Truckload carriers struggling to find and keep drivers are increasingly convinced driver pay needs to increase significantly, Transport Capital Partners said.
A growing number of carriers, 65 percent, said driver pay must rise above $60,000 a year. That’s up from 49 percent of the carriers surveyed the previous quarter.
About 45 percent said pay would have to rise to the $60,000 to $70,000 annual range. That would be a significant bump in compensation. Tractor-trailer drivers are paid about $39,500 annually on average, according to the Bureau of Labor Statistics.
Unemployment “has particularly impacted the construction industry, a historical driver source, but drivers are still scarce,” said Lana Batts, TCP partner.
Shippers would be expected to foot some of that increased compensation. Rising labor costs are likely to be a prime factor in higher truckload rates in 2012.
The consulting firm’s latest survey found 70 percent of truckload carriers had “unseated” trucks in the fourth quarter, ranging from 1 to 10 percent of their fleets. About half of the truckload carriers said 1 to 5 percent of their trucks were idled in the quarter, but 18 percent said 6 to 10 percent of their tractors were unseated.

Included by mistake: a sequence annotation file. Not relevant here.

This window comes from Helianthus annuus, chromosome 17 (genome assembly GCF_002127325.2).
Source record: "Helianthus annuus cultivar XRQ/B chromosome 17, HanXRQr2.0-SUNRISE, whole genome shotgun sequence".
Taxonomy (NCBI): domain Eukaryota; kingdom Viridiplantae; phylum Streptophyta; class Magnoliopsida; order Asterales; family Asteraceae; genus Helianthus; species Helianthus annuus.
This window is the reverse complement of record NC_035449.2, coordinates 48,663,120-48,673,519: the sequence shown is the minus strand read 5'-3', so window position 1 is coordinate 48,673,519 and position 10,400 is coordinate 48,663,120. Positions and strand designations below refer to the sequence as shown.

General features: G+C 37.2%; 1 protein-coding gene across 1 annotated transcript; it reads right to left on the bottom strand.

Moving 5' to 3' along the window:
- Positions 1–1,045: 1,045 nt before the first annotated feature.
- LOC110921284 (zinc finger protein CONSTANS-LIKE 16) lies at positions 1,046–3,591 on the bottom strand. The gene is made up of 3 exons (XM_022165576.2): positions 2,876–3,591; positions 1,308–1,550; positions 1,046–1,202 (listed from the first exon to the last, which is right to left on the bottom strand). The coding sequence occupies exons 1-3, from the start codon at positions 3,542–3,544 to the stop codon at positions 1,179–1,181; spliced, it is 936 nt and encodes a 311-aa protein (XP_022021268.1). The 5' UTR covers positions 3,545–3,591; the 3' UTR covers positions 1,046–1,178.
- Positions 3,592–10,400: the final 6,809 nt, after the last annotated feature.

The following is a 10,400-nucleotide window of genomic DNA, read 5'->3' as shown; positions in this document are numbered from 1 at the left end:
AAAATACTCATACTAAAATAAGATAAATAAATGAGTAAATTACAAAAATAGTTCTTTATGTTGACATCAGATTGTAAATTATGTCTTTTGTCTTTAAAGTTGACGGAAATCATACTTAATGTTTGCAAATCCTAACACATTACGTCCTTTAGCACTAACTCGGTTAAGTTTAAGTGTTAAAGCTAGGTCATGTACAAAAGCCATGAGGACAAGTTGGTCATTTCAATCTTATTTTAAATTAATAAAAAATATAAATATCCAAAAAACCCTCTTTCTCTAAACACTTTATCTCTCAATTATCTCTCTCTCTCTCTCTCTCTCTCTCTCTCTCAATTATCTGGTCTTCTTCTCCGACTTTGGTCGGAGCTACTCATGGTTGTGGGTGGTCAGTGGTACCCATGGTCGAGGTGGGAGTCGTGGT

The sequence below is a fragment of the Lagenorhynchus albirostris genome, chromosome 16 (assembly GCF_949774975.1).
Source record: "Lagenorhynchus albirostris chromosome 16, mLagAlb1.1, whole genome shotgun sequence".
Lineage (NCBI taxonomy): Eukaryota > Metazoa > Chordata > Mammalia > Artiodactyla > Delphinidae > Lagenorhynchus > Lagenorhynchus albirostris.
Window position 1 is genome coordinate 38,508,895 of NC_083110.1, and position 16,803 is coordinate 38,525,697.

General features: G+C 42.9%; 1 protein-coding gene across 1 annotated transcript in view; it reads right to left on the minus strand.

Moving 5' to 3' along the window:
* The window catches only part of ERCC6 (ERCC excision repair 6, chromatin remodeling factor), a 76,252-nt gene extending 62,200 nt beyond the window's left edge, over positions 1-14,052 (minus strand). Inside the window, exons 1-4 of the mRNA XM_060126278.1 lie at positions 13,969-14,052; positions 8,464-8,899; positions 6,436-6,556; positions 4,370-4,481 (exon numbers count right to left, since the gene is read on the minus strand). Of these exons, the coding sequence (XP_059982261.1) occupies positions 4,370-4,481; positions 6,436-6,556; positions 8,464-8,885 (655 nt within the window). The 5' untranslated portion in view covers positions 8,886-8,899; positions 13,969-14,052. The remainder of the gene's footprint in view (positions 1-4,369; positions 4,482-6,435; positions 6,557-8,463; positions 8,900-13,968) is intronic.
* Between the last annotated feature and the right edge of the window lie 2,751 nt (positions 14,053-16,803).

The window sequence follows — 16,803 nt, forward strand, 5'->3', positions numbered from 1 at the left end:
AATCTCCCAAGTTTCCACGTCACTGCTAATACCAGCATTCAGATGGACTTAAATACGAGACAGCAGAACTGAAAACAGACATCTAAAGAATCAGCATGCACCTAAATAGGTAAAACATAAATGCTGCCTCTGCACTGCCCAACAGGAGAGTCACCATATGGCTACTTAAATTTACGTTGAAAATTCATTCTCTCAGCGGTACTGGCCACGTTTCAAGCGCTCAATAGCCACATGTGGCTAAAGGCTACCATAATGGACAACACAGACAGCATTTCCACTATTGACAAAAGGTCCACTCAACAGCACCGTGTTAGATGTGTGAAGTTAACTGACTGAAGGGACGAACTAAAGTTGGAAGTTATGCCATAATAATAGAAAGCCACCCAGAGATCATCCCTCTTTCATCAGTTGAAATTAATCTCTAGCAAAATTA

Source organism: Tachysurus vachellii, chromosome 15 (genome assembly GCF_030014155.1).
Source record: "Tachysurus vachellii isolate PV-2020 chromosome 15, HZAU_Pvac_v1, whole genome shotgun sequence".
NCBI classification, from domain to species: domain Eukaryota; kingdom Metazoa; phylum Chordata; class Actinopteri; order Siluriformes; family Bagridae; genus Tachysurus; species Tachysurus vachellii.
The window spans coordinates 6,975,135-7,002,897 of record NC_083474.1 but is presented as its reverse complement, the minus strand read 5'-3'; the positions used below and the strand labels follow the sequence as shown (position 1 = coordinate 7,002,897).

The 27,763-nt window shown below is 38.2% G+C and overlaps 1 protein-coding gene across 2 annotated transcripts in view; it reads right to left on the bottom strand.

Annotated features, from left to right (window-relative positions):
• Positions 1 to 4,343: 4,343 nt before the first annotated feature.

Carriers typically keep a percentage of their trucks unseated to maintain operational flexibility, but more than 5 percent would be considered a high number.
Since the recession, trucking executives have said driver pay would have to rise as truckload rates recovered. Although rates are rising, costs are climbing, too.
Truckload carriers are “aggressively” recruiting, said TCP partner and study leader Richard Mikes, with more carriers opening entry-level driver training programs.
Those efforts appear to be working. The number of carriers with more than 10 percent of their trucks unseated dropped from 8 percent to 1 percent in the quarter.